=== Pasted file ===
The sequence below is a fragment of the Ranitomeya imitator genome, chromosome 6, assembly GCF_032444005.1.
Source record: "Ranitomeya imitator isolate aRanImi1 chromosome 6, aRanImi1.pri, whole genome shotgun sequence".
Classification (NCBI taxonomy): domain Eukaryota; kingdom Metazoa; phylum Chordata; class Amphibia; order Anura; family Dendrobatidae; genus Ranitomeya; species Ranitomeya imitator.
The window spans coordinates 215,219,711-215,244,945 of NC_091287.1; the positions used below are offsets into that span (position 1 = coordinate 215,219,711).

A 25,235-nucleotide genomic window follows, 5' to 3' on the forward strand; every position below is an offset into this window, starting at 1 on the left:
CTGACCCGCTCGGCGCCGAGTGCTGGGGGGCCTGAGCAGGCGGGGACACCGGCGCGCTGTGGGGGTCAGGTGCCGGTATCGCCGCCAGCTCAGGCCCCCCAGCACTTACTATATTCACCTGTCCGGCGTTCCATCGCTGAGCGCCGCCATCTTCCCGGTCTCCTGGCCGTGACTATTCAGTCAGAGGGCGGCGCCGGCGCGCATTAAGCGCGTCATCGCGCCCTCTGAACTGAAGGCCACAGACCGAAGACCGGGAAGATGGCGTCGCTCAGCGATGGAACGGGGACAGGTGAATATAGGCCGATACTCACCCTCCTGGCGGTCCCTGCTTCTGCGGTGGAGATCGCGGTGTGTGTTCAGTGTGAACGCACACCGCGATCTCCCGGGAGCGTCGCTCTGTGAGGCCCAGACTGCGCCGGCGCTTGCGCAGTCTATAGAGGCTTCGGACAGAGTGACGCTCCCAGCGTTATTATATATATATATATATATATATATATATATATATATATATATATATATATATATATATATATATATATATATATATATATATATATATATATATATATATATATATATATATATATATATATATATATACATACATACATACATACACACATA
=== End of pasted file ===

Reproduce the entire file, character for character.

The sequence below is a fragment of the Ranitomeya imitator genome, chromosome 6, assembly GCF_032444005.1.
Source record: "Ranitomeya imitator isolate aRanImi1 chromosome 6, aRanImi1.pri, whole genome shotgun sequence".
Classification (NCBI taxonomy): domain Eukaryota; kingdom Metazoa; phylum Chordata; class Amphibia; order Anura; family Dendrobatidae; genus Ranitomeya; species Ranitomeya imitator.
The window spans coordinates 215,219,711-215,244,945 of NC_091287.1; the positions used below are offsets into that span (position 1 = coordinate 215,219,711).

A 25,235-nucleotide genomic window follows, 5' to 3' on the forward strand; every position below is an offset into this window, starting at 1 on the left:
CTGACCCGCTCGGCGCCGAGTGCTGGGGGGCCTGAGCAGGCGGGGACACCGGCGCGCTGTGGGGGTCAGGTGCCGGTATCGCCGCCAGCTCAGGCCCCCCAGCACTTACTATATTCACCTGTCCGGCGTTCCATCGCTGAGCGCCGCCATCTTCCCGGTCTCCTGGCCGTGACTATTCAGTCAGAGGGCGGCGCCGGCGCGCATTAAGCGCGTCATCGCGCCCTCTGAACTGAAGGCCACAGACCGAAGACCGGGAAGATGGCGTCGCTCAGCGATGGAACGGGGACAGGTGAATATAGGCCGATACTCACCCTCCTGGCGGTCCCTGCTTCTGCGGTGGAGATCGCGGTGTGTGTTCAGTGTGAACGCACACCGCGATCTCCCGGGAGCGTCGCTCTGTGAGGCCCAGACTGCGCCGGCGCTTGCGCAGTCTATAGAGGCTTCGGACAGAGTGACGCTCCCAGCGTTATTATATATATATATATATATATATATATATATATATATATATATATATATATATATATATATATATATATATATATATATATATATATATATATATATATATATATATATATATATATATATATATATATACATACATACATACATACACACATA